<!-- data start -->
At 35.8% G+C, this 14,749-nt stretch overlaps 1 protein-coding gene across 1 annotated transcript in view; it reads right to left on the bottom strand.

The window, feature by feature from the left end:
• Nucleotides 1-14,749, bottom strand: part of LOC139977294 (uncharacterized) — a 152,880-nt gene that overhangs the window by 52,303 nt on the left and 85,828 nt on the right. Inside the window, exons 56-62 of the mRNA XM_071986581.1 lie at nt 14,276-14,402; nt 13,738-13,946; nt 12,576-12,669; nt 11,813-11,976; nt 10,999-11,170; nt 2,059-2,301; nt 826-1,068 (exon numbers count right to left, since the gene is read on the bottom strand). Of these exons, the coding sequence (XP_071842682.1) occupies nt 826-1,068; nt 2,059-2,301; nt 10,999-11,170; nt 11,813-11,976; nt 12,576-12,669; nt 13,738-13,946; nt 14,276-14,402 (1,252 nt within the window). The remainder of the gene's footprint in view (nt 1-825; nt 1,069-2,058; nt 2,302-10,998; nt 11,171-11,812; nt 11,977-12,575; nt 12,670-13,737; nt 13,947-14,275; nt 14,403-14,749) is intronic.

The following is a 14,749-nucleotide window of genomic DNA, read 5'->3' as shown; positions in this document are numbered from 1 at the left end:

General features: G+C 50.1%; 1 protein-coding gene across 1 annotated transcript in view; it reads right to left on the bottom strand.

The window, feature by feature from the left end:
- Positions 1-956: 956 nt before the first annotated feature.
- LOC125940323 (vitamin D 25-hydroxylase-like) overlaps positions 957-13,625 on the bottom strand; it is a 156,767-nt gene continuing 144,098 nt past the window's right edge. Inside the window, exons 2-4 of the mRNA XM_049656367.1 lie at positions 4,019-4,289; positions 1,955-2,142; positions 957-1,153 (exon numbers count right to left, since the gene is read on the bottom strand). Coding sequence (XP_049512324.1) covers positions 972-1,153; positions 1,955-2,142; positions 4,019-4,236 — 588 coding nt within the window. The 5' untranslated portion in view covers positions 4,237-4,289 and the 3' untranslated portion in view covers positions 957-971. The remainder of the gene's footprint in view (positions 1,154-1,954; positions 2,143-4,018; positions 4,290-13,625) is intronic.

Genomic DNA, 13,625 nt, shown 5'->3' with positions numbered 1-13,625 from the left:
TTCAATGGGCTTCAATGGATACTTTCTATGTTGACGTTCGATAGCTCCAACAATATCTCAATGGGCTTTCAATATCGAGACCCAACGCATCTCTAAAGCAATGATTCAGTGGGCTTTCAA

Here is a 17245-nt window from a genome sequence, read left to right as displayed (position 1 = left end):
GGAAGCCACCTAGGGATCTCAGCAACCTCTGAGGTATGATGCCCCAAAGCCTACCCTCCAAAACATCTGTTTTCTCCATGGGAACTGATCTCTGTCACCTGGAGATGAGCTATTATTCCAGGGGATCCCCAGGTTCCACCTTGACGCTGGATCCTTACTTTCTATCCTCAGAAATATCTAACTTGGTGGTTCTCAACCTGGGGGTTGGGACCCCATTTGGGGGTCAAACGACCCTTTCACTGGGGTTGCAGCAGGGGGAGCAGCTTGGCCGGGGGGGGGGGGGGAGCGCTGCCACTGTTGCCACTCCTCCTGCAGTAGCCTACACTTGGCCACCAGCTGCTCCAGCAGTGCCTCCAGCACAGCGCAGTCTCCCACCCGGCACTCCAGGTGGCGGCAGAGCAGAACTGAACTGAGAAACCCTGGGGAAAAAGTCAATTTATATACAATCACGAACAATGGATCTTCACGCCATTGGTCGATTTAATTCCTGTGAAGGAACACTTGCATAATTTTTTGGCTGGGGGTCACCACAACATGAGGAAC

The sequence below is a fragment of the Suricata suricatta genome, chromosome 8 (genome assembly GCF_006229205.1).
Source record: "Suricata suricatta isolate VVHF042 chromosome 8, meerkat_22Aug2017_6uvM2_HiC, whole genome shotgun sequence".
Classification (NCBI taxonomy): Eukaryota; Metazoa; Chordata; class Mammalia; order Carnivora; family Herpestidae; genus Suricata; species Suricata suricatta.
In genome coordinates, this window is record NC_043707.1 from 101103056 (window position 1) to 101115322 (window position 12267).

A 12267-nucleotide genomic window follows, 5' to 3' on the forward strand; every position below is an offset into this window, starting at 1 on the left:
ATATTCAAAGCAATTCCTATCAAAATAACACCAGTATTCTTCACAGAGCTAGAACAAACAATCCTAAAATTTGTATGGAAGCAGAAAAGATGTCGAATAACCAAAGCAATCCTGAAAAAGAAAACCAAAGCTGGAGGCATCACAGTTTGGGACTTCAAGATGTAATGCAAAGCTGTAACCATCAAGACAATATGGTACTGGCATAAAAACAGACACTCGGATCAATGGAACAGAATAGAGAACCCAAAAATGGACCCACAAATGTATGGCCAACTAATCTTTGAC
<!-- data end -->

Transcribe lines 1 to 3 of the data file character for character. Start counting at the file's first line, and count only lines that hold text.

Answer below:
At 35.8% G+C, this 14,749-nt stretch overlaps 1 protein-coding gene across 1 annotated transcript in view; it reads right to left on the bottom strand.

The window, feature by feature from the left end:
• Nucleotides 1-14,749, bottom strand: part of LOC139977294 (uncharacterized) — a 152,880-nt gene that overhangs the window by 52,303 nt on the left and 85,828 nt on the right. Inside the window, exons 56-62 of the mRNA XM_071986581.1 lie at nt 14,276-14,402; nt 13,738-13,946; nt 12,576-12,669; nt 11,813-11,976; nt 10,999-11,170; nt 2,059-2,301; nt 826-1,068 (exon numbers count right to left, since the gene is read on the bottom strand). Of these exons, the coding sequence (XP_071842682.1) occupies nt 826-1,068; nt 2,059-2,301; nt 10,999-11,170; nt 11,813-11,976; nt 12,576-12,669; nt 13,738-13,946; nt 14,276-14,402 (1,252 nt within the window). The remainder of the gene's footprint in view (nt 1-825; nt 1,069-2,058; nt 2,302-10,998; nt 11,171-11,812; nt 11,977-12,575; nt 12,670-13,737; nt 13,947-14,275; nt 14,403-14,749) is intronic.